The MX-5 is all-new for this model year. It's a front-engined, rear-wheel-drive, two-seater drop top. The only engine available is a two-liter, 155-horsepower four-cylinder that was essentially lifted straight out of a Mazda3 and re-tuned for premium fuel. It makes 148 lb-ft of torque at 4,600 RPM, which doesn't seem like much, but the new MX-5 is also very lightweight.
Equipped with the standard six-speed manual transmission, the 2016 MX-5 tips the scales at just 2,332lbs, which is not much more than the 1.8L-equipped first-generation Miata (and 100lbs below the outgoing model). If you prefer your top-down cruising a bit more relaxed, a six-speed automatic is also available for a mere 60lb penalty.
One penalty that no longer comes with MX-5 ownership is poor fuel economy. While the Miata traditionally struggled to achieve decent numbers, Mazda's SkyActiv tech paid dividends in this regard. The new MX-5 is rated at 27 mpg city and 34 highway with the manual transmission and 27/36 with the automatic.
Inside and Out
The new MX-5 represents a pretty significant visual departure from the previous car. It's more aggressive and more sculpted just about everywhere. The "smile" features found on the front end of the previous-generation MX-5 are nowhere to be found. The exterior is more angular, with an angrier face and a higher, sharper rear deck. LED headlights are standard on all trims to shorten the front overhang.
Some interior sacrifices have been made in the name of size and space. The new MX-5 has no glove box or fixed cup holders. Instead, two individual holders held in place by magnetic stalks can occupy any of three slots inside the cabin—two between the seats and one by the passenger's left knee.
Features and Options
The new MX-5 is available in three trims with limited options. The base model is the Sport, which comes standard with LED headlamps (with halogen DRLs), USB charging, 16-inch wheels and a cloth top. Gone are the days of poverty-spec five-speed transmissions and vinyl roofs.
The next trim up is the Club, which is the enthusiast's choice. This model features 17-inch gunmetal wheels, LED DRLs, some fancy body trim (special front air dam, rear air dam and lip spoiler) and a Bose audio system, along with a few extra interior upgrades. Key performance features include a limited-slip differential, a shock tower brace and a sport-tuned suspension when optioned with the six-speed manual. Automatic models do not receive these upgrades.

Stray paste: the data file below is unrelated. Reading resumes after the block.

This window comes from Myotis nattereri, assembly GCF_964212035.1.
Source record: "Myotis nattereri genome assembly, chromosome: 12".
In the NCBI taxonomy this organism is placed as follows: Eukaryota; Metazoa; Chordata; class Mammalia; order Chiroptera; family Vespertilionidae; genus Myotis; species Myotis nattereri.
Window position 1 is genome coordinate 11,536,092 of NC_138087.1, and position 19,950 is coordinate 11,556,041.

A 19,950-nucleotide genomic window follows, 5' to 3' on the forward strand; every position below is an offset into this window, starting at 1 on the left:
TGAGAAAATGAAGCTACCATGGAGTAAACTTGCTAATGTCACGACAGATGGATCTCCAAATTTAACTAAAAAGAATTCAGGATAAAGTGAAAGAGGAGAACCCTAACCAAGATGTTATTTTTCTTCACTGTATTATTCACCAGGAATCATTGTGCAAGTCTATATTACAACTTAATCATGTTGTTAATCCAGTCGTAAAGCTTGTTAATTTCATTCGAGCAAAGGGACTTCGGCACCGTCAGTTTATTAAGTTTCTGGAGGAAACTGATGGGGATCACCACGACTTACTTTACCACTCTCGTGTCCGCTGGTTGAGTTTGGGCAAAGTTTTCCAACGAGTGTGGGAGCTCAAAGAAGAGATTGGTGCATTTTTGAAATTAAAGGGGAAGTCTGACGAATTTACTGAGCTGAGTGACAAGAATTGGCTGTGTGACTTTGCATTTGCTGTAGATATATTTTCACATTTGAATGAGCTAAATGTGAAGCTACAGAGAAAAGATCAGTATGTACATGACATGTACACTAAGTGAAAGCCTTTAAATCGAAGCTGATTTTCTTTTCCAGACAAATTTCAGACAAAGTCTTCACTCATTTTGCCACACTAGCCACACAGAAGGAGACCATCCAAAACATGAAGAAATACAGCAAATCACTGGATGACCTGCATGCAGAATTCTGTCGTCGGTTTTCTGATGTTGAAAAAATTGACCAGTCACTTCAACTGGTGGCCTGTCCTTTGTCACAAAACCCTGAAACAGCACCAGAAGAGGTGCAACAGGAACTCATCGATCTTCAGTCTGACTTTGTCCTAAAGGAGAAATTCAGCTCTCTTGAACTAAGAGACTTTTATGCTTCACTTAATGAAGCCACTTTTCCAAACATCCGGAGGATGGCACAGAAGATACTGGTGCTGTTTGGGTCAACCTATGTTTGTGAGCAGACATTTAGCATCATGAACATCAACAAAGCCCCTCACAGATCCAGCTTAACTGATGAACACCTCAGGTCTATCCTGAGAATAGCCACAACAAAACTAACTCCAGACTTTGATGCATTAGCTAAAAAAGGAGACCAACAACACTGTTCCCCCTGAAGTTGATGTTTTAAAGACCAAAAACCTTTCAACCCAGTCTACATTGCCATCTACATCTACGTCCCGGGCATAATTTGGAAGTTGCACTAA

The Club is also the only trim on which the BBS wheel and Brembo brake package is available. The BSS wheels keep the Club's standard wheel diameter, but feature a different offset to clear the larger brake calipers and are forged for better strength and lighter weight. Adding this package also means an upgrade to advanced keyless entry (hands-free) and some additional visual upgrades.
At the top of the heap is the Grand Touring. The GT gets an insulated headliner, auto-dimming mirrors, leather seating surfaces, an upgraded Bose system (more speakers) and rain-sensing wipers along with additional cosmetic upgrades. But unlike previous years, the GT model is no longer a real enthusiast option. There's no LSD and no sport suspension here, and the BBS/Brembo package is not available on this trim.
Standard safety features include dual front and dual side airbags in addition to traction and stability control systems and electronic brakeforce distribution.
Looking for a lightweight, rear-wheel-drive convertible? The Miata is your only option at this price, unless you're willing to consider much heavier and slightly clumsier (albeit quicker) machines like the Ford Mustang Convertible and the Chevrolet Camaro Convertible. If having an open air experience isn't important, the Scion FR-S and Subaru BRZ are quite close in character to the Miata.
Front-wheel-drive alternatives include the MINI Cooper Convertible and Fiat 500c.